The Nob Hill District was Albuquerque’s first suburban shopping area based on the automobile. Central Avenue, a part of historic Route 66, is the backbone of this district. Catering to the 1930s residential area that developed east of UNM, the Nob Hill commercial area fostered a wide range of architectural styles.
The most well known, and perhaps the only, Venetian Gothic Revival building in New Mexico, the Occidental Life Building brings Venice to Albuquerque.
Park Square is considered one of Albuquerque’s purest examples of Modernism in a commercial high-rise. The building exhibits many Modernist design principles: expressed structure, a minimal palette of materials, consistency of façade design on a grid, and well-studied proportions….
The Simms Building was the first International Style, high-rise building in New Mexico. It was representative of the post–World War II coming-of-age of Albuquerque as a modern city. . . .
Designed by famous Chicago architect, Harry Weese, in a “u” shape, this building at the eastern edge of downtown Albuquerque opens its plaza to a view of the Sandia Mountains. . . .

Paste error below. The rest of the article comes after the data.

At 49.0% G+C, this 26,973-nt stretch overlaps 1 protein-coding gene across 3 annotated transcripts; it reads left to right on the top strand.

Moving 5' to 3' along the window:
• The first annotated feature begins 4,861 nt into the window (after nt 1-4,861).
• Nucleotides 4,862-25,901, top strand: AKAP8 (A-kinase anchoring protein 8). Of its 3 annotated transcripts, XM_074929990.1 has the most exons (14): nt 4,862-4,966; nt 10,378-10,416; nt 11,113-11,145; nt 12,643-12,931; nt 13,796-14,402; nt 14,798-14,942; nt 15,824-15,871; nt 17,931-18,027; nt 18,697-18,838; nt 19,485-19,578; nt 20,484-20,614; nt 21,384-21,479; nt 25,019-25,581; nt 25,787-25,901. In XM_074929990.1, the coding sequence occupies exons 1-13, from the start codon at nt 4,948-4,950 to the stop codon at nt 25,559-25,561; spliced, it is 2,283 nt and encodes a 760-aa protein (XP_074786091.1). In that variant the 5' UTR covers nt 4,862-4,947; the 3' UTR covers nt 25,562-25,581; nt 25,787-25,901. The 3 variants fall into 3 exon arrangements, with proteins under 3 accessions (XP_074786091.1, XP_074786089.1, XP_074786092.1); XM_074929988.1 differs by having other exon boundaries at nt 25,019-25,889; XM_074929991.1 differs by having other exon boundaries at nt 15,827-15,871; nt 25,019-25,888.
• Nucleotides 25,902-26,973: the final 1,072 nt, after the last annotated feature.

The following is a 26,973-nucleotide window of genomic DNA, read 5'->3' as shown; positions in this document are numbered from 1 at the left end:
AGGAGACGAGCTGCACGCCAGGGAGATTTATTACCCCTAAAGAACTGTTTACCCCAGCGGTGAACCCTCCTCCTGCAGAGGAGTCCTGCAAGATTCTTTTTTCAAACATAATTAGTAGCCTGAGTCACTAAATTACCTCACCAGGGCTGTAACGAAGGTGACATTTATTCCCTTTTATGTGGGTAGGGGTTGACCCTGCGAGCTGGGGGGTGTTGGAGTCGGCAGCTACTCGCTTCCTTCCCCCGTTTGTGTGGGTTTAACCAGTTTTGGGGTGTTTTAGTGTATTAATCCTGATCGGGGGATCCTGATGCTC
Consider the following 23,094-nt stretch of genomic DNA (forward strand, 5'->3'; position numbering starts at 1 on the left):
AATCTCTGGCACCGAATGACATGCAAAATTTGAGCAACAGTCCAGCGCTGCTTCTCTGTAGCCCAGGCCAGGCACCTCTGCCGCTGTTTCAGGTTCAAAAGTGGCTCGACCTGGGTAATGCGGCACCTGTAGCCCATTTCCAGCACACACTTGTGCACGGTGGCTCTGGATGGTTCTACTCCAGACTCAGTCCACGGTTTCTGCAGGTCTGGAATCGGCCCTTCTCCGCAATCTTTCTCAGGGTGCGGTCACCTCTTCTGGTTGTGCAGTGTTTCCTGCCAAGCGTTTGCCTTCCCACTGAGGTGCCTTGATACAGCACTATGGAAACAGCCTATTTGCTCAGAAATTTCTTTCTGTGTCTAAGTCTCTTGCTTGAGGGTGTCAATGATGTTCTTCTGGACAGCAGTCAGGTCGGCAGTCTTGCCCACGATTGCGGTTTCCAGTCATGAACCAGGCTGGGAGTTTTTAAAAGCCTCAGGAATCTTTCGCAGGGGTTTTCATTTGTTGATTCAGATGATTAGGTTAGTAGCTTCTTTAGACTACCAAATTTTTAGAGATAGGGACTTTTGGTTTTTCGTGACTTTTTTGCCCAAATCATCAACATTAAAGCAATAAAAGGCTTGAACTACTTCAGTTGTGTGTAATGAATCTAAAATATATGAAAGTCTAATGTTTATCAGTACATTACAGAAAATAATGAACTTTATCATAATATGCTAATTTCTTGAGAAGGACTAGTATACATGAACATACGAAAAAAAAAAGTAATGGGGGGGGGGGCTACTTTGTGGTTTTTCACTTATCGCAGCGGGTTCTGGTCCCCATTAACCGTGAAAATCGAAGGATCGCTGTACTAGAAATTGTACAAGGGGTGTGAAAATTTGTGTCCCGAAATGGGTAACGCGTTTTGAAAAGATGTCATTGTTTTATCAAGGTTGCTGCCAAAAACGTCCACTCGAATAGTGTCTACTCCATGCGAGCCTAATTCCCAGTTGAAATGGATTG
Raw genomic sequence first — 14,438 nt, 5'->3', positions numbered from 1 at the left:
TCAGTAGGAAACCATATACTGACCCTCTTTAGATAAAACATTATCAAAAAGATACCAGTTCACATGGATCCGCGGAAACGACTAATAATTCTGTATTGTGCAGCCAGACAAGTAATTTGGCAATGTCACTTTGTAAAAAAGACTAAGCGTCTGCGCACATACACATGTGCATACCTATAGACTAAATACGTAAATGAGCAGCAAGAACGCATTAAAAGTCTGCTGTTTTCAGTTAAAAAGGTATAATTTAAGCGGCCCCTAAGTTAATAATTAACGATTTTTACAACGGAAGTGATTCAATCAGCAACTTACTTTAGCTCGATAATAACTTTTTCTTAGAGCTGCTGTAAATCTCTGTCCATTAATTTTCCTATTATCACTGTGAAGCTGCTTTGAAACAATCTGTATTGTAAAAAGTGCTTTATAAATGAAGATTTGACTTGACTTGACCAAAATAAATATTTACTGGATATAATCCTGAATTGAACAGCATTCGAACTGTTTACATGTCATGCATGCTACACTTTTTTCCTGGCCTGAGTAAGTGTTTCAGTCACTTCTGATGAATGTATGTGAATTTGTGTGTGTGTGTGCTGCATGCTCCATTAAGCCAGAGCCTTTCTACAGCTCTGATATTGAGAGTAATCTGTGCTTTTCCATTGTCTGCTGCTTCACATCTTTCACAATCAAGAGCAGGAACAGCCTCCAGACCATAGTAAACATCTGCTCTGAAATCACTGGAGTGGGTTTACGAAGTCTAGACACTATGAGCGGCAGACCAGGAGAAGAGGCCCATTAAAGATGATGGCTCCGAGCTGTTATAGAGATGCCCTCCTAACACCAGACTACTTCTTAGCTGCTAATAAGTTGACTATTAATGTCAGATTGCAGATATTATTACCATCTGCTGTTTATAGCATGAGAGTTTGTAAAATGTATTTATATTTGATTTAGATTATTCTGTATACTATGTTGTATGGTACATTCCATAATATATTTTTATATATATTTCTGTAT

The Huning Highlands subdivision, Albuquerque’s first suburb, is located roughly between Broadway on the west, I-25 on the east, Iron on the south, and Martin Luther King on the north. The subdivision was established in 1880 . . .
El Camino Real de Tierra Adentro (the Royal Road) stretched approximately 1600 miles from Mexico City to Ohkay Owingeh Pueblo, just north of Santa Fe, and was the most important trade route in the region in the 1600s and 1700s. . . .
Los Poblanos is considered one of architect John Gaw Meem’s residential masterpieces. . . .
At 141′ high with nine stories, the First National Bank was Albuquerque’s first skyscraper. In 1917, James Madison Raynolds became president of the bank and hired Trost & Trost to design the new bank building. . . .